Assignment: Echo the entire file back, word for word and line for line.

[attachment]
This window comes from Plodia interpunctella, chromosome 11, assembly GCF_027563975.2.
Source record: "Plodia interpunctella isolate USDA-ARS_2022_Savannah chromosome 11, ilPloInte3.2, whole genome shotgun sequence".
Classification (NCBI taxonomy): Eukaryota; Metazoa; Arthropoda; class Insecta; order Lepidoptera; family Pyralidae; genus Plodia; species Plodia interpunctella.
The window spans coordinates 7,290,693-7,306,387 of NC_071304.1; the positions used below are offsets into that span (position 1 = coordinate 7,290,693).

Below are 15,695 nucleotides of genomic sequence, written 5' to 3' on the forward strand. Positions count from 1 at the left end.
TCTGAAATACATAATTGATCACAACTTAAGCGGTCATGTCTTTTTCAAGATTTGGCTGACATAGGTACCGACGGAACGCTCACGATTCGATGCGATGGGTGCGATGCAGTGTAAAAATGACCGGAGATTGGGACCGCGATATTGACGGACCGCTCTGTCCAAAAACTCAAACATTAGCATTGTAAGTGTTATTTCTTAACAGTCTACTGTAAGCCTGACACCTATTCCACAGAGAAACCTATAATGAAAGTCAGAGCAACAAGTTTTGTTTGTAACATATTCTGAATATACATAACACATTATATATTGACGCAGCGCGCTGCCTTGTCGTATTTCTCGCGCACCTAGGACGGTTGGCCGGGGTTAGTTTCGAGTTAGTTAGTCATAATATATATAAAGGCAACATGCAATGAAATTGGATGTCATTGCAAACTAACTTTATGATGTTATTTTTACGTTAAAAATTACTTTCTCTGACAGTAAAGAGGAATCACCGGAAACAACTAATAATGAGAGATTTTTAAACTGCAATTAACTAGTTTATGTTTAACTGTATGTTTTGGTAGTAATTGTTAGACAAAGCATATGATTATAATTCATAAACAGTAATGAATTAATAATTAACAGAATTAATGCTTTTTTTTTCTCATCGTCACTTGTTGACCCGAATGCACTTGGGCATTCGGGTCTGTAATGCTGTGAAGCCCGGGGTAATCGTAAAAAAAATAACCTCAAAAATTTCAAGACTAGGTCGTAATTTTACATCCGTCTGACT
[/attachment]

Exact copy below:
This window comes from Plodia interpunctella, chromosome 11, assembly GCF_027563975.2.
Source record: "Plodia interpunctella isolate USDA-ARS_2022_Savannah chromosome 11, ilPloInte3.2, whole genome shotgun sequence".
Classification (NCBI taxonomy): Eukaryota; Metazoa; Arthropoda; class Insecta; order Lepidoptera; family Pyralidae; genus Plodia; species Plodia interpunctella.
The window spans coordinates 7,290,693-7,306,387 of NC_071304.1; the positions used below are offsets into that span (position 1 = coordinate 7,290,693).

Below are 15,695 nucleotides of genomic sequence, written 5' to 3' on the forward strand. Positions count from 1 at the left end.
TCTGAAATACATAATTGATCACAACTTAAGCGGTCATGTCTTTTTCAAGATTTGGCTGACATAGGTACCGACGGAACGCTCACGATTCGATGCGATGGGTGCGATGCAGTGTAAAAATGACCGGAGATTGGGACCGCGATATTGACGGACCGCTCTGTCCAAAAACTCAAACATTAGCATTGTAAGTGTTATTTCTTAACAGTCTACTGTAAGCCTGACACCTATTCCACAGAGAAACCTATAATGAAAGTCAGAGCAACAAGTTTTGTTTGTAACATATTCTGAATATACATAACACATTATATATTGACGCAGCGCGCTGCCTTGTCGTATTTCTCGCGCACCTAGGACGGTTGGCCGGGGTTAGTTTCGAGTTAGTTAGTCATAATATATATAAAGGCAACATGCAATGAAATTGGATGTCATTGCAAACTAACTTTATGATGTTATTTTTACGTTAAAAATTACTTTCTCTGACAGTAAAGAGGAATCACCGGAAACAACTAATAATGAGAGATTTTTAAACTGCAATTAACTAGTTTATGTTTAACTGTATGTTTTGGTAGTAATTGTTAGACAAAGCATATGATTATAATTCATAAACAGTAATGAATTAATAATTAACAGAATTAATGCTTTTTTTTTCTCATCGTCACTTGTTGACCCGAATGCACTTGGGCATTCGGGTCTGTAATGCTGTGAAGCCCGGGGTAATCGTAAAAAAAATAACCTCAAAAATTTCAAGACTAGGTCGTAATTTTACATCCGTCTGACT